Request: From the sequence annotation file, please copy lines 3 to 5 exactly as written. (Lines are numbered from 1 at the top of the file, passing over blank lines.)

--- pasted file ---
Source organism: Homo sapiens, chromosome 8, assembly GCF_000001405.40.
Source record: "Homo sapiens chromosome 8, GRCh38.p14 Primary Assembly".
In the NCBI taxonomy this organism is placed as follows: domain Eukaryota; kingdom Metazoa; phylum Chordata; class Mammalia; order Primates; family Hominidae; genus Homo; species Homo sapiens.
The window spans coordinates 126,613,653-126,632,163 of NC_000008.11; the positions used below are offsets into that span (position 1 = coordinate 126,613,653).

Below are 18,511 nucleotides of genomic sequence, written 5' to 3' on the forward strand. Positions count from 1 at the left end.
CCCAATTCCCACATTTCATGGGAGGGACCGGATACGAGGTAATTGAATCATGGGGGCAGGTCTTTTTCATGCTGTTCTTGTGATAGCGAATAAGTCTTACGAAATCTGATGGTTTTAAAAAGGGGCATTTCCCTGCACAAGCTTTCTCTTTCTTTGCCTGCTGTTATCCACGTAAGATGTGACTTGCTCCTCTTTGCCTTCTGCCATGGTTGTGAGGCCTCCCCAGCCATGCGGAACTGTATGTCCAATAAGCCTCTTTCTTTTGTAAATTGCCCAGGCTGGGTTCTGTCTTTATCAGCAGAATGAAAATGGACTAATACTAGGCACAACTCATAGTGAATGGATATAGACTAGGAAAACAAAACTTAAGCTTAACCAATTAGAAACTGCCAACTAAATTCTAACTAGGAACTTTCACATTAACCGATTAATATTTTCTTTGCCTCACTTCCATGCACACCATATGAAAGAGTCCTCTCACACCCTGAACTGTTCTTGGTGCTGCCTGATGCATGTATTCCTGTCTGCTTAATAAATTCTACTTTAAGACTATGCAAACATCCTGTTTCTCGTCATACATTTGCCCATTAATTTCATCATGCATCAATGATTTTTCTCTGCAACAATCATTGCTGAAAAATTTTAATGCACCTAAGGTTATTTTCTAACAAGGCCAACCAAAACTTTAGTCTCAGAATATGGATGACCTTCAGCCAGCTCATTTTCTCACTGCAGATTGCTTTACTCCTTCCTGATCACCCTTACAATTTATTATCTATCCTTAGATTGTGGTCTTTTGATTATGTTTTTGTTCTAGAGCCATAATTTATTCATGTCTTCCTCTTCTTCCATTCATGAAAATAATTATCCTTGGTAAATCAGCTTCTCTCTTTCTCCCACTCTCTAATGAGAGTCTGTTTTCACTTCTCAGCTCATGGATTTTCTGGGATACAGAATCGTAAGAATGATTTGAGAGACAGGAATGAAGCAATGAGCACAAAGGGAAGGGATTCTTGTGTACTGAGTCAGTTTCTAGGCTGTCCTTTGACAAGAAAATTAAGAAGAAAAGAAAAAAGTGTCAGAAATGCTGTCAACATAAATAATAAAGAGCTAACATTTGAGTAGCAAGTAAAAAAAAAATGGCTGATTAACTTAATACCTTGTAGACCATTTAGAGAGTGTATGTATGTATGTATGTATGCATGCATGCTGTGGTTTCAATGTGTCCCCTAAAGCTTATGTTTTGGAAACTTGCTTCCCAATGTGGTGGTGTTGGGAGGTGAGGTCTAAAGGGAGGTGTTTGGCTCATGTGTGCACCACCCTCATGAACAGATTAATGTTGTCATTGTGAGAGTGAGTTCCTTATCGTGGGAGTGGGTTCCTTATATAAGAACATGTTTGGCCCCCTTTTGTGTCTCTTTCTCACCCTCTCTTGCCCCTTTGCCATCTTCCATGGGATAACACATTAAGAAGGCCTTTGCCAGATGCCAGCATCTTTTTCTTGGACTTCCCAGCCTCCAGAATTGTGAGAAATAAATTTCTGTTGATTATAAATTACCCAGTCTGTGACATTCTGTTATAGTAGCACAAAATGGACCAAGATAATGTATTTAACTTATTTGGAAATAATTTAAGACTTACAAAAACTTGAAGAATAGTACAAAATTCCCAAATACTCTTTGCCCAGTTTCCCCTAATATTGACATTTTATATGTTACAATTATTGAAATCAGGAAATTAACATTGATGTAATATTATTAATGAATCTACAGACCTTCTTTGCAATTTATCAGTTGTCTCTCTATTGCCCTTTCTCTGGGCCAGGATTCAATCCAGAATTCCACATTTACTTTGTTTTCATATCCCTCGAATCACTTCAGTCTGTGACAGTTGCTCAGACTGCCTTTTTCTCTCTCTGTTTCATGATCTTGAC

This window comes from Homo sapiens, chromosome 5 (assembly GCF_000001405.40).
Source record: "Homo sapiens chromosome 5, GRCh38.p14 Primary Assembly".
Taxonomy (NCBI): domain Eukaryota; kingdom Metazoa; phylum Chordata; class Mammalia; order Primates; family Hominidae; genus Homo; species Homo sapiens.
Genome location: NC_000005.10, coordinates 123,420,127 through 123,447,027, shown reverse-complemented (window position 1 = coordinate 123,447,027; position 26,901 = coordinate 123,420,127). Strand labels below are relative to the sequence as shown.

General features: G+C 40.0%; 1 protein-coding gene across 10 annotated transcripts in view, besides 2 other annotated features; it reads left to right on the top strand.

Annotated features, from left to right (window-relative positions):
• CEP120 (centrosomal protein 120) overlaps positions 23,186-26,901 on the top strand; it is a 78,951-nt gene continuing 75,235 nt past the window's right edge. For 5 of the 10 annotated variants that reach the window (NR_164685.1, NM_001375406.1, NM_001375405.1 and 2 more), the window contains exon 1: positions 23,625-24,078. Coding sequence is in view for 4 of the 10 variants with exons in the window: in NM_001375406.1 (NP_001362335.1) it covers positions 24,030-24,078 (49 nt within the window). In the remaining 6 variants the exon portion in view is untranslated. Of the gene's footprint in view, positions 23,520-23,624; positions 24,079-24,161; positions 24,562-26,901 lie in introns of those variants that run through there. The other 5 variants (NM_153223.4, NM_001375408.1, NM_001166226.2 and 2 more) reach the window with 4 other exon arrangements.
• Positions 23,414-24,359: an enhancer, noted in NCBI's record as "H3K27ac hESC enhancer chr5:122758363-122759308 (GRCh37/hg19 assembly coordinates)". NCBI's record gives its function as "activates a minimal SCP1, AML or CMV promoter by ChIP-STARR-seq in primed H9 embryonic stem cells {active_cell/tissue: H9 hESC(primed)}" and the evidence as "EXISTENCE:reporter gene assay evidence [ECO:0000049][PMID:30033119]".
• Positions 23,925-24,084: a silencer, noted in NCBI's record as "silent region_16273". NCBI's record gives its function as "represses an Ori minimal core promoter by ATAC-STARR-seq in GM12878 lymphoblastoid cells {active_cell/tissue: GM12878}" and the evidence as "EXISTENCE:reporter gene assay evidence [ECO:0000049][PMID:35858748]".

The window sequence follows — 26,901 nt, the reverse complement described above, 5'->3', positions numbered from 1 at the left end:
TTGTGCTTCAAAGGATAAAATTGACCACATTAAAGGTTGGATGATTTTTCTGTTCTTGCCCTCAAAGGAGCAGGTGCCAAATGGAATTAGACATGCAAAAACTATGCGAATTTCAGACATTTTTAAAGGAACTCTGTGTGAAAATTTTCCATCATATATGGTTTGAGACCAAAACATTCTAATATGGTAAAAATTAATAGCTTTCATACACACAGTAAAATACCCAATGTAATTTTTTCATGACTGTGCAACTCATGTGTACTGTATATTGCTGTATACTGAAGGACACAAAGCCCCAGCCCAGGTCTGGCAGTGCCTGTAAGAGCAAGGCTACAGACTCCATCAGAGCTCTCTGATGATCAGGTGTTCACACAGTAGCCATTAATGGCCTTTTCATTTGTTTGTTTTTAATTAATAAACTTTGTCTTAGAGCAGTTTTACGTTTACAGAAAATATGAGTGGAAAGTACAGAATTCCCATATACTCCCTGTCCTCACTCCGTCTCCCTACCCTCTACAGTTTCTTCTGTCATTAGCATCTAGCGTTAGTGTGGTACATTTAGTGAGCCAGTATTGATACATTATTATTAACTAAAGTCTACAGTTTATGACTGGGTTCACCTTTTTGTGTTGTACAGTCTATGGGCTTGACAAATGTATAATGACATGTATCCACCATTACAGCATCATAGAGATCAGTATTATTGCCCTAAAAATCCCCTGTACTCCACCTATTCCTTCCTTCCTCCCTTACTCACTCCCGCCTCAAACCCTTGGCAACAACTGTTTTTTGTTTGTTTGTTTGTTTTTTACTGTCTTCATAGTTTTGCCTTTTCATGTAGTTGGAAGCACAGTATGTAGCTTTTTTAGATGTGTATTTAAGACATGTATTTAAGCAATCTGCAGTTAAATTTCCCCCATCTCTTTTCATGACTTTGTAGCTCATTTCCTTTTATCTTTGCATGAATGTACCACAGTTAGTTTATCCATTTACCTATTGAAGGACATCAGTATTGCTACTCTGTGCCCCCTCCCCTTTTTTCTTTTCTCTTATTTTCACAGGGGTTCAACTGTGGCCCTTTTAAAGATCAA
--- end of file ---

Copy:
In the NCBI taxonomy this organism is placed as follows: domain Eukaryota; kingdom Metazoa; phylum Chordata; class Mammalia; order Primates; family Hominidae; genus Homo; species Homo sapiens.
The window spans coordinates 126,613,653-126,632,163 of NC_000008.11; the positions used below are offsets into that span (position 1 = coordinate 126,613,653).

Below are 18,511 nucleotides of genomic sequence, written 5' to 3' on the forward strand. Positions count from 1 at the left end.